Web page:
It’s Valentine’s Day. My desk holds various gifts waiting to be given, a bouquet with a peacock feather wrapped in a plastic package and heart-shaped box of chocolate with surprise middles, but then Ray walks in with the giant stuffed bear he wants to give his new girl later after school. Massive, covering his face when he holds it in front of his body. I ask him how much the bear cost. Forty-three, he tells me, at Duane Reade, would have been 21 if he had a discount card. Why didn’t you just ask for the store card? I say, and he ignores me. He heads straight for the back closet that has a lock. It’s clean? He asks. Yes, I assure him. It sort of is. Just last week, I got tired of the roaches crawling over kids worksheets during lessons, the way they’d jump up and everyone would scoot their chairs and we would all turn into a team with a common enemy, so I emptied every part of the classroom, including the closet. Madeleine stayed through her global class and helped as I emptied it and mopped the floors. She took each roll of chart paper and banged it in a thud against the floor: look miss, those are the eggs, she pointed, and I knew she had experience. This is it, we got it, Miss, and after we threw out the chart paper in industrial size clear garbage bags, we tied them tight at the tops and watched the eggs cling to the plastic as we threw it all out into the hall.
Still, Ray is right to be reluctant to place his 4-foot teddy bear on the bare ground. It’s fine, I tell him. It’s probably been worse places already. Just like his heart. I know the girl he gives that bear to will put it down somewhere too, maybe in her house, maybe in the corner of her room beneath the LED lights, maybe out front with the plastic bins of trash. Ray, always finding more to give, Ray who had to go to court on his birthday, what a day to spend my birthday, he’d said, as we sat around in circle time the day before. And I really just don’t want to see my mom. We spent his birthday without him, drawing our names and little bubble-letter notes on a folded piece of yellow construction paper, “You’re the best” and “We love you” And “Thanks for being my day one, brotha” and he smiled halfway as we handed to him when he returned.
Ray would have held that bear all day, just he like he holds everything else, but for a second I feel so grateful that he trusted a place of mine to put it down. A place inside a closet that hasn’t seen a roach in days. Maybe. It’s fine, I tell him, because even if the roaches get the bear, will we know? I’ll be sure to bang my feet so that they scatter before we unlock the closet and pull it out at 3pm, before he takes it to the girl we’ll never meet, before she pulls it from his hand or maybe stares at him wondering what she’s going to do with something so big and so exposed, the way we all sort of look at Ray when he tells us everything all that’s going on with his mom and siblings, and the houses he wants to buy and fix and sell, and the football team in Jersey that he keeps swearing is recruiting him, and his uncle’s place in Florida he’s trying to live.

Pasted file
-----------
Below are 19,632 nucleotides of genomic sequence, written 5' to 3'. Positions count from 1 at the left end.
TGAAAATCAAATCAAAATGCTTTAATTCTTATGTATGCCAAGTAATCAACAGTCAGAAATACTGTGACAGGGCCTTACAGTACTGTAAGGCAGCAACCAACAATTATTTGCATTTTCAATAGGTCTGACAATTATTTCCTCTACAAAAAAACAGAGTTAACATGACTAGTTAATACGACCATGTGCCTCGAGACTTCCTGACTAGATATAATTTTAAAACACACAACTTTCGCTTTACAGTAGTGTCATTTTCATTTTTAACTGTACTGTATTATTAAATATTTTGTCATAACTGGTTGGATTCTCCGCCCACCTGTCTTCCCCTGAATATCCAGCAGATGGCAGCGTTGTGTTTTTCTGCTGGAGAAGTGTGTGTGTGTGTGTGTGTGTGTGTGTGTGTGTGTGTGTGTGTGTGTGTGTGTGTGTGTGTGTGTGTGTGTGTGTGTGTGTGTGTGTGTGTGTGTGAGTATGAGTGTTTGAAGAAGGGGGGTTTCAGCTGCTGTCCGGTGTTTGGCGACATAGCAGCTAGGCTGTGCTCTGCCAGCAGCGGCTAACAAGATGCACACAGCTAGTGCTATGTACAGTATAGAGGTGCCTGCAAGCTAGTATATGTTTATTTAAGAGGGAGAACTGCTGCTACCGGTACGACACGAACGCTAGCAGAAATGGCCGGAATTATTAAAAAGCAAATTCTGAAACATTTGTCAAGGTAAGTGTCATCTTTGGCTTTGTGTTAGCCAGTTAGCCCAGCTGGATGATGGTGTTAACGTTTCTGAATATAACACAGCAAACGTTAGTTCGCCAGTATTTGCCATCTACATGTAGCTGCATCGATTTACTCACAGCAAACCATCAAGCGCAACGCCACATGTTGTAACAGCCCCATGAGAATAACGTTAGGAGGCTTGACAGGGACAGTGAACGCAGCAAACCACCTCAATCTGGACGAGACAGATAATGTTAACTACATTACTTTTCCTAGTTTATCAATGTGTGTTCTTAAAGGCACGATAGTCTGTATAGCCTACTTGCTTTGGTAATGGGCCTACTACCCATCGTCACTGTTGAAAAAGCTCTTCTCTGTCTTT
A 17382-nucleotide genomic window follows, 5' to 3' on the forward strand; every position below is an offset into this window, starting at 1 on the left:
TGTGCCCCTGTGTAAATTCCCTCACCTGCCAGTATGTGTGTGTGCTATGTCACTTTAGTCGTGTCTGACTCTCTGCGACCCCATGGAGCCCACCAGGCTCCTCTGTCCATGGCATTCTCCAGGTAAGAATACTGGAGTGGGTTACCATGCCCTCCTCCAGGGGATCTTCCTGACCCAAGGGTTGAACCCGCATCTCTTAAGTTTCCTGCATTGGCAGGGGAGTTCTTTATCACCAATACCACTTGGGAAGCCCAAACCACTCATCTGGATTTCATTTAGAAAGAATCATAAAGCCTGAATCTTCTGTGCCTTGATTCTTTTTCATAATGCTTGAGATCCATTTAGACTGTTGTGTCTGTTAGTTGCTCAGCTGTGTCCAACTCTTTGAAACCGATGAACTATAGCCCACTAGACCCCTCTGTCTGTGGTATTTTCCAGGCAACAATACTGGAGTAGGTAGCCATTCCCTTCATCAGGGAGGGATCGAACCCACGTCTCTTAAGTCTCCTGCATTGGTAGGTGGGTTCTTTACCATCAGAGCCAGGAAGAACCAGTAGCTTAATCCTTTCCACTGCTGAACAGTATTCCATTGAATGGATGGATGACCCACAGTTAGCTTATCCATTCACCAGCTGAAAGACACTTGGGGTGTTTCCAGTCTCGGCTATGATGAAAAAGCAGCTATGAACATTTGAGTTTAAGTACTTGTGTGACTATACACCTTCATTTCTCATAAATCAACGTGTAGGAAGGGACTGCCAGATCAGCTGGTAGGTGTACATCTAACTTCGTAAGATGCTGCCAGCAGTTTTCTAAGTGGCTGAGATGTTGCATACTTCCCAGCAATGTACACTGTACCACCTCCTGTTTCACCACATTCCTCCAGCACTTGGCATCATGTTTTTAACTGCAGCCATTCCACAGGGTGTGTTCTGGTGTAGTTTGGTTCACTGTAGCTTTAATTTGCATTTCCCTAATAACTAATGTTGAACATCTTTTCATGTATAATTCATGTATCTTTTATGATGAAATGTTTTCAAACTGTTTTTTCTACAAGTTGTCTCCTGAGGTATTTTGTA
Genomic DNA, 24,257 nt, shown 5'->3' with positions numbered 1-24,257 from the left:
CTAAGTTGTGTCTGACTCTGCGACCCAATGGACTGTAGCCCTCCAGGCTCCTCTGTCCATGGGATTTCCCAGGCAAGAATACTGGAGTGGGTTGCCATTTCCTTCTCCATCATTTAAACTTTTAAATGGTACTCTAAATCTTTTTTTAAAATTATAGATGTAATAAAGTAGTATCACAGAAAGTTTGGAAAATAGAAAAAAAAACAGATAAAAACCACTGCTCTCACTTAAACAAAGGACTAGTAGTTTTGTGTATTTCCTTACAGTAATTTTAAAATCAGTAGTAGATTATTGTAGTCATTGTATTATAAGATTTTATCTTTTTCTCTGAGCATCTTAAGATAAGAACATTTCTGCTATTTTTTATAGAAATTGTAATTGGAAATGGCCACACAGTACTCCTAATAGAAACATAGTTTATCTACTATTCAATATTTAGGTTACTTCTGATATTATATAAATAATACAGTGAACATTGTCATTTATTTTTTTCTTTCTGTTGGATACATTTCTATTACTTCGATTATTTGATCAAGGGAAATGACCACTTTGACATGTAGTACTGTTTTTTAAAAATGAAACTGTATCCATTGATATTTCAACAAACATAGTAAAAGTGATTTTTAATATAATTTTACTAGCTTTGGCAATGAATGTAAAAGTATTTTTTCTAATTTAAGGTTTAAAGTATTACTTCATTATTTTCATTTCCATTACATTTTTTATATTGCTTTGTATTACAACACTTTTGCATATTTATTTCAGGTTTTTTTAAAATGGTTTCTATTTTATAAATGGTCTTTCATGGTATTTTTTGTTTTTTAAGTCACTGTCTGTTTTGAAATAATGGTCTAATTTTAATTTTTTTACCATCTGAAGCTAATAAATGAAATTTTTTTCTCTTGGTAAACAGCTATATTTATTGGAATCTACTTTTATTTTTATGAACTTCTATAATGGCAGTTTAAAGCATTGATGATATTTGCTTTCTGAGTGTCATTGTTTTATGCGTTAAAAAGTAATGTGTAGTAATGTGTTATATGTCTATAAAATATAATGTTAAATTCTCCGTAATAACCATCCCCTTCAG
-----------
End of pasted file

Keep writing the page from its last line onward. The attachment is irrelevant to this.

This is Valentines Day here in Brooklyn: kids hiding massive bears, carrying around balloons and bags and chocolates that will melt by heaters and get thrown away. Some gifts that never make it out of closet bottoms or bags. When I look, I don’t see the candy or the stuffed animals, I see arms and hands and mouths reaching for love. I feel so far past that stage of my life now, the wanting. But how can I not remember: when love used to hang from somewhere above and we grabbed and jumped for it, so illusory, we just wanted a touch, a taste, we bashed at the air like a piñata that might spill out a reciprocated feeling, because only then could life really start.
I know when I get home, I may have a card waiting for me. There may a be a rose laying in plastic on its side, a blue rubber band strangling its stem. Whatever I find, even it’s nothing, I won’t mind, I’ll know that none of it matters. Years ago, I reached that piñata and held on with both hands. I swung from it until it fell by the rope from a ceiling and it split open, until warm skin and I love you’s and cackles and cum spilled out all over my life, when my husband was just a boyfriend with hair that looked so dark and fierce beneath my fingernails, when I pulled him so close that I thought our bodies could maybe overlap and smash our outlines together into one. But time—it does its thing. Now that we’ve been peeled apart, there are still parts of me still stuck in him, parts of him still stuck in me, and we’ve taken what we need from each other, enough to last us without Valentines gifts, big 43$ bears, without fingers hanging on to locks of each other’s hair, and at least there are no roaches to scatter, maybe that’s more than enough to sustain us even when we finally decide to walk away. A love like that: that fades and settles so quietly you could miss its vanishing, I can’t decide if that is what I wish for all my students, if that is what I wish for Ray.
© Emily James
[This piece was selected by John Haggerty. Read Emily’s interview]